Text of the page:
Sermon for Epiphany 6A – February 12th 2023


Alfred Hitchcock, 1954 – Dial M for Murder!

I wonder if you remember that classic thriller starring Grace Kelly as the leading lady?

It’s a story of lust, adultery and murder!

Kelly’s character is married to an English tennis player, but falls for another man and begins an amorous affair with him. The tennis player finds out and in a fit of jealous anger, engages the services of a small time villain to murder his wife. However, things don’t quite go as planned – but I’m not going to spoil it for you – you’ll have to watch the film to find out just how!

A story of lust! A story of adultery! Dial M for Murder!

Or should it be Dial M for Matthew?

And specifically Matthew, chapter 5 v 21-37. Because it’s here, in our gospel for today, that we find Jesus speaking about lust, adultery and murder (amongst other things) and presenting us with some harsh realities about the damage that we can cause to others as a result of our anger and the abuse of special relationships that we have with them.

Harsh realities about the harm that we can cause to ourselves and others when we crave for things we can’t have or when we compromise the trust people have placed in us.

Harsh realities about the commitments we make and then break in our daily lives.

Jesus’ teaching challenged the Rabbis and the people of Israel about their rigid and narrow interpretations of the ancient Jewish law passed down through Moses. They are stuck in the past. And Jesus, teaching challenges us too, because sometimes, so are we.

St Paul, in our reading from 1 Corinthians, challenges his listeners in much the same way. He tells the Corinthians that they are stuck in the past. Their behaviour determined by their unforgiving and uncharitable ways, ‘Behaving according to human inclinations.’ They have failed to realise how the message of the Cross has brought in a new way of defining and pursuing a forgiving and loving life in Christ and so Paul urges the Corinthians to change their thinking and their actions.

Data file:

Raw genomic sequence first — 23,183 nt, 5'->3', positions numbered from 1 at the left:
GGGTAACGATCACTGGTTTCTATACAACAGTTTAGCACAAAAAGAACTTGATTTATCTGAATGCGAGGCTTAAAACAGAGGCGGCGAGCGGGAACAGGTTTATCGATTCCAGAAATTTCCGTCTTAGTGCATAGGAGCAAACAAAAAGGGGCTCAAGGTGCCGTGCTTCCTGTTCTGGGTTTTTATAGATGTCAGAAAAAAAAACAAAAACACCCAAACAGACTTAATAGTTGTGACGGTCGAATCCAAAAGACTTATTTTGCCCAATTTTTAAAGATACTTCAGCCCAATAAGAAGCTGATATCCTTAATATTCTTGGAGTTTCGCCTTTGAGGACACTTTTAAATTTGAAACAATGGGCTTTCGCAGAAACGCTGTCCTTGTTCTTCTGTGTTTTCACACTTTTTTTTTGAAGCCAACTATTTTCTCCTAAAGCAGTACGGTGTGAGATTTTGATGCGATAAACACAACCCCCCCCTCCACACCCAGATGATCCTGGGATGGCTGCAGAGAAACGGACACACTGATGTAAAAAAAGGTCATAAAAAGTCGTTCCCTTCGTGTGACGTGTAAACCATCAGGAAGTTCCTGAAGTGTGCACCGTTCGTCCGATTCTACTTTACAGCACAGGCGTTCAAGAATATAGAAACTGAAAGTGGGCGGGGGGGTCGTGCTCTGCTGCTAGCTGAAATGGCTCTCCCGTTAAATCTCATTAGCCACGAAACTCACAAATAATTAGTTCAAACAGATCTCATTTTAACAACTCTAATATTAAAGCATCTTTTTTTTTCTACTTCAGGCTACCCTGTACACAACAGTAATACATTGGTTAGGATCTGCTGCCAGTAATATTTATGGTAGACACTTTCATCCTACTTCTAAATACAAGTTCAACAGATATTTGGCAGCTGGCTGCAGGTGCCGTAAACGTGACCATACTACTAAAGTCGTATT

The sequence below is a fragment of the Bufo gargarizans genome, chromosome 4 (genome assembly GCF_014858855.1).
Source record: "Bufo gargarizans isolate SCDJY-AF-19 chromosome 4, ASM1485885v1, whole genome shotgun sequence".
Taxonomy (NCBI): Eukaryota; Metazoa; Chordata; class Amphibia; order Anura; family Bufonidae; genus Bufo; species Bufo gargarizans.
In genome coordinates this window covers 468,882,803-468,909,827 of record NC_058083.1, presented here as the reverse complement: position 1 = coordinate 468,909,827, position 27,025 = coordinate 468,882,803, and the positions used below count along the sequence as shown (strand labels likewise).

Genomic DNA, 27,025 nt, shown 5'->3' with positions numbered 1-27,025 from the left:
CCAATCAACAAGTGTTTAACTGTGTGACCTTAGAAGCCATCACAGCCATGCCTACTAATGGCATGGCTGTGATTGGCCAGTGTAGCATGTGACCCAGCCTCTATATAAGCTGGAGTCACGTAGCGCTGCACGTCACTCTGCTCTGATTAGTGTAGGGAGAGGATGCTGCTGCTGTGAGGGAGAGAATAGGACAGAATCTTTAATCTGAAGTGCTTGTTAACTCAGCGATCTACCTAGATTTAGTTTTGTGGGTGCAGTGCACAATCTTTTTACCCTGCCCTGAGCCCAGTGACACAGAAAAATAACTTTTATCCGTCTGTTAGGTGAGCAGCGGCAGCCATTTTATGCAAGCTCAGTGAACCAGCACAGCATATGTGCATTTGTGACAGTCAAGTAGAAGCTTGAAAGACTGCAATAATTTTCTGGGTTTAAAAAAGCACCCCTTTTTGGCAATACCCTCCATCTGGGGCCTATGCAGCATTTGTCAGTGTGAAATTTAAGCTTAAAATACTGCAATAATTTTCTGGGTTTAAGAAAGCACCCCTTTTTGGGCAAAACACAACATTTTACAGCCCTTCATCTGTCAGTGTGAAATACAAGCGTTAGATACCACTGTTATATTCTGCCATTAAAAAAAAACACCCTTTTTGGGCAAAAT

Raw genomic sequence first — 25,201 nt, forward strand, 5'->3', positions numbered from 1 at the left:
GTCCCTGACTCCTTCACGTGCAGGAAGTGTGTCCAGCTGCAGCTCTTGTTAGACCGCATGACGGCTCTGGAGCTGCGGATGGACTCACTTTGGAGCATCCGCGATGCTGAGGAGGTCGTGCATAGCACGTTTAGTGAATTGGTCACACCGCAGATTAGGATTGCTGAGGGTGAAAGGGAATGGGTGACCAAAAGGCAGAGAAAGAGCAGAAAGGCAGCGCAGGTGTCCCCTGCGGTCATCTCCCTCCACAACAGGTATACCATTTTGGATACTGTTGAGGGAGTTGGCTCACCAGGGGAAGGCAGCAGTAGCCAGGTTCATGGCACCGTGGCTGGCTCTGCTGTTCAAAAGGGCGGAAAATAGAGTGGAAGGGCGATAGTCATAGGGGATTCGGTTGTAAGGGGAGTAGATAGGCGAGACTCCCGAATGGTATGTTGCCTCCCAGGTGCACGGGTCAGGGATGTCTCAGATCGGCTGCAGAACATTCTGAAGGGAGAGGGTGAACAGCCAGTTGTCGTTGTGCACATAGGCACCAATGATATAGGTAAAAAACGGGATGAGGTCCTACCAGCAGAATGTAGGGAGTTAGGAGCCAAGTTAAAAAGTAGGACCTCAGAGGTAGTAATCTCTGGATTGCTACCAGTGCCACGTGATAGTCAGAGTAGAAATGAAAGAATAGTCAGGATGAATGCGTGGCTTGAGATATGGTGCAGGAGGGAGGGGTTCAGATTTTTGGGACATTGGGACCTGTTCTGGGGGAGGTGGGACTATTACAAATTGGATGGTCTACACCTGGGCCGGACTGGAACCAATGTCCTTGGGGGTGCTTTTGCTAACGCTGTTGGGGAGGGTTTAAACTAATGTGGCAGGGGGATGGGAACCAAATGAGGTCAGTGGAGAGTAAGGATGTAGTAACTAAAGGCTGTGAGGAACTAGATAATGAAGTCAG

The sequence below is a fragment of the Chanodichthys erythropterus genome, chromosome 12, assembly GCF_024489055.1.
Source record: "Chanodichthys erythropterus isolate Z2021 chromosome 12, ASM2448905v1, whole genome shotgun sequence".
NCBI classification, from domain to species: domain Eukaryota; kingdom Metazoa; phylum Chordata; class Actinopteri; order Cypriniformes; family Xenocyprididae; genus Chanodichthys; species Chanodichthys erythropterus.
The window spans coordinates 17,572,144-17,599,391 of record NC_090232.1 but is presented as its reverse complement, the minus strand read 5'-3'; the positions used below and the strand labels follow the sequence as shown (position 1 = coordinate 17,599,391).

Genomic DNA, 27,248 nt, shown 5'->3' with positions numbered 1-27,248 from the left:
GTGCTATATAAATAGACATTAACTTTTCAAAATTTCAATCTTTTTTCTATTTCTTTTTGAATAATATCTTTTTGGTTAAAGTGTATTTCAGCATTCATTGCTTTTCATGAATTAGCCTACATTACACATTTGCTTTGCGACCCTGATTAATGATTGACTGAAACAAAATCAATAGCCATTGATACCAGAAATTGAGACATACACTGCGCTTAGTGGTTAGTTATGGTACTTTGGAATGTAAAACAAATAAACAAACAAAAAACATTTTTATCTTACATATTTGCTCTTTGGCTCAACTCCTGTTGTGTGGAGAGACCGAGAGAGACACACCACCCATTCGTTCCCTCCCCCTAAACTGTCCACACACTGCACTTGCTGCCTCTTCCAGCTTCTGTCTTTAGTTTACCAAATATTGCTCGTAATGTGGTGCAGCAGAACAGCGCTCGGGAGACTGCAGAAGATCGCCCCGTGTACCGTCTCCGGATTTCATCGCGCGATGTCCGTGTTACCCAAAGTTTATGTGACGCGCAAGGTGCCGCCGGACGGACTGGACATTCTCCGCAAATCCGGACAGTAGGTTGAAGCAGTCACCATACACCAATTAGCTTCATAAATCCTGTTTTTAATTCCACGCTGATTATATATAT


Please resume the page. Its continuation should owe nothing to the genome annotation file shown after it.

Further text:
I read a story recently about Alexander III, Tsar of Russia from 1881-1894. He was known as a harsh individual who would abuse others with his thinking and actions. His rule was marked by autocratic leadership and repression, and in particular, by his persecution of the Jews. However, his wife, Maria, provided a stark contrast, being known especially for her generosity to those in need.

On one occasion, it is said, her husband had signed an order consigning a prisoner to life in exile. The order simply read, Pardon impossible, ‘prisoner x’ to be condemned and sent to Siberia. Maria changed that prisoner’s life by simply moving a comma. She altered the order and changed the meaning to Pardon, impossible ‘prisoner x’ to be condemned and sent to Siberia. A small action that had a huge impact for one human being.

In Matthew 5 Jesus teaches the meaning of his beatitudes which is the beginning of what we know as the Sermon on the Mount. A proclamation of God’s loving kingdom and the moral compass for Christian discipleship.

In Christ, God has changed and moved the comma that stood against us to the good news of salvation. Christ’s sacrificial saving act for humanity; One action with a huge impact for us all.

Pardon, (insert your name here) impossible to condemn.

New thinking, new disciples, a new focus from Jesus, a new covenant.

Jesus in his teaching calls us to a new life in God and gifts us freedom to choose a new broader way of thinking about the Jewish laws of Moses. He uses examples in every-day life as a grounding to build his case to move thinking and actions towards righteousness. He intensifies and radicalises those familiar laws from the Old Testament for those who listen and extends their purpose into every facet of their lives.